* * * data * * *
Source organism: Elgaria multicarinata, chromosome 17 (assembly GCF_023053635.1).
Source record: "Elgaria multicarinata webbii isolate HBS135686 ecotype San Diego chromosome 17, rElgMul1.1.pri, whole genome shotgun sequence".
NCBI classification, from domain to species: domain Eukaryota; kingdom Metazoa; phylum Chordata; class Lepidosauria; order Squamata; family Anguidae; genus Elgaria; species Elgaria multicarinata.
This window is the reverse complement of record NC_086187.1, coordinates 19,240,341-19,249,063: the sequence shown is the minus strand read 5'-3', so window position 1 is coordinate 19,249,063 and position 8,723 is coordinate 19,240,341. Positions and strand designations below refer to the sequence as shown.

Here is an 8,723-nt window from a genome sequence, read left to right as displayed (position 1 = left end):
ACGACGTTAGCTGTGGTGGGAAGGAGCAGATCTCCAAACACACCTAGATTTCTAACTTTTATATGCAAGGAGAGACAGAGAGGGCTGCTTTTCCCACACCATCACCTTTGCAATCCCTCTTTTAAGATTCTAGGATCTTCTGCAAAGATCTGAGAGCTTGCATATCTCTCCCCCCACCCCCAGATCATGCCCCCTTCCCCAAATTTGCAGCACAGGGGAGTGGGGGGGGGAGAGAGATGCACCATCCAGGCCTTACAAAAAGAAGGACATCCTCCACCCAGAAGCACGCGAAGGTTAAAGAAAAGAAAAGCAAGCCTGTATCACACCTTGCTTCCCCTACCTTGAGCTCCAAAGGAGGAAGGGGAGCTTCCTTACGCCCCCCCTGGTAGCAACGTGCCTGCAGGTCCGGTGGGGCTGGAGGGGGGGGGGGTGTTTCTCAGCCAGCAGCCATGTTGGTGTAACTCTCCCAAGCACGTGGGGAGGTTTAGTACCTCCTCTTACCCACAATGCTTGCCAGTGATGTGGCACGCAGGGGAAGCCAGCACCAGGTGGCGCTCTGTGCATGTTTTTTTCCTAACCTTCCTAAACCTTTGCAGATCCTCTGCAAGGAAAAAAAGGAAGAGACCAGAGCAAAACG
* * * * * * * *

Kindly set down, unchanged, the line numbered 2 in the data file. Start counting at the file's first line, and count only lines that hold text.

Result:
Source record: "Elgaria multicarinata webbii isolate HBS135686 ecotype San Diego chromosome 17, rElgMul1.1.pri, whole genome shotgun sequence".